In the dialectical interrelationship between polarities Rappaport (1981) states we are being pulled in two ways at once. This view of the world assumes everything has its polar opposite, that nothing exists in isolation. In this sense it is possible to define ideology by hypothesising the nature of this duality and defining an opposing polarity. It is within an examination of this dynamic interrelationship that we can discern contradiction. This is the paradox of empowerment, in that it is the interrelationship between empowerment which is ideological (Marx and Engels, 1965; Callinicos, 1983) and empowerment which is 'conscientised' (Freire, 1976). A full examination of the idea of conscientisation lies beyond the scope of this article. The concept gives meaning to a process of political education first developed in Brazil through the literacy campaigns in the 1960s (Freire, 1973, 1976, 1985, 1996)[1]. I have argued elsewhere (Forrest, 1999) that the process of conscientisation is central to an empowerment approach which combines solidarity and autonomy in a liberatory dialectical relationship - this is a multi-level construct of empowerment which links the individual to group; group to organisation; organisation to community and community to class. At each level a quantitative accumulation of injustice and exploitation is transformed into a qualitative expression of consciousness revealed by problematising the world e.g. Why am I castigated for being a single parent? Why are people afraid of my sexuality? Why am I poor? This process of political education is formed through a dialogical praxis beginning with action, then reflection, which leads to further action. The contribution of formal academic research to this process has been underway and under scrutiny for some time. (Humphries, 1997, 1994: Bowes, 1996).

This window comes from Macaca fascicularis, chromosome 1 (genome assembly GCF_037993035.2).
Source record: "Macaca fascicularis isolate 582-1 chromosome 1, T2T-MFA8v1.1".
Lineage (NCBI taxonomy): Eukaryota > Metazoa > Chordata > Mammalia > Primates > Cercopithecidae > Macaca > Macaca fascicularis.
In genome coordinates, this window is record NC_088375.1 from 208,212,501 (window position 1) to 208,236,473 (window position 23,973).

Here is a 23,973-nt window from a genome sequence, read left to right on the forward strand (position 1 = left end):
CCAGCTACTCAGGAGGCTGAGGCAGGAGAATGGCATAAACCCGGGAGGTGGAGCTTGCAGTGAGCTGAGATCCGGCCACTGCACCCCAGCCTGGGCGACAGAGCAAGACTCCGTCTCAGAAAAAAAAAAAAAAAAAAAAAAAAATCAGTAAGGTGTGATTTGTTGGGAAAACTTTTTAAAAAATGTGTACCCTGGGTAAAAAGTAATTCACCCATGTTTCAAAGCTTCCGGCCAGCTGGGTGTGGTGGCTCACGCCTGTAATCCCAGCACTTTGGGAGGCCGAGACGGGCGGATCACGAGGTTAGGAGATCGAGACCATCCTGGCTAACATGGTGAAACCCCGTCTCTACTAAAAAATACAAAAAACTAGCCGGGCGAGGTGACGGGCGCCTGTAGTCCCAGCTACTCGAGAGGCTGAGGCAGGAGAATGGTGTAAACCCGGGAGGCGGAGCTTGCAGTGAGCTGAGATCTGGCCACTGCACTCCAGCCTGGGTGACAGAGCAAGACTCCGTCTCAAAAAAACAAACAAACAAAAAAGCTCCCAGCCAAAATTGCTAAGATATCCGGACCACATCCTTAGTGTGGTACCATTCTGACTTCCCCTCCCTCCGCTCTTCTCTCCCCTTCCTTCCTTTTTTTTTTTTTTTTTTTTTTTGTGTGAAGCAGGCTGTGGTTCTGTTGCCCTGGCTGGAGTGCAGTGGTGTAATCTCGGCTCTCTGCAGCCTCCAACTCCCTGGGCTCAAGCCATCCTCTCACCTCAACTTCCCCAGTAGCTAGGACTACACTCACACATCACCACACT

It is clear from Bowes's (ibid) study of action research in Glasgow during the 1980s that problematising empowerment in a community context reveals the complexity, at a micro level, of the social relationships of power and empowerment between black and white; male and female, researchers and researched. This study offers a rare insight into the workings of an empowering approach. The case study shows the development of political confidence, voice and assertiveness amongst South Asian women as they tackled the issues of housing and domestic violence. The struggle to achieve this took many forms - anti-racism, research, solidarity, and autonomy.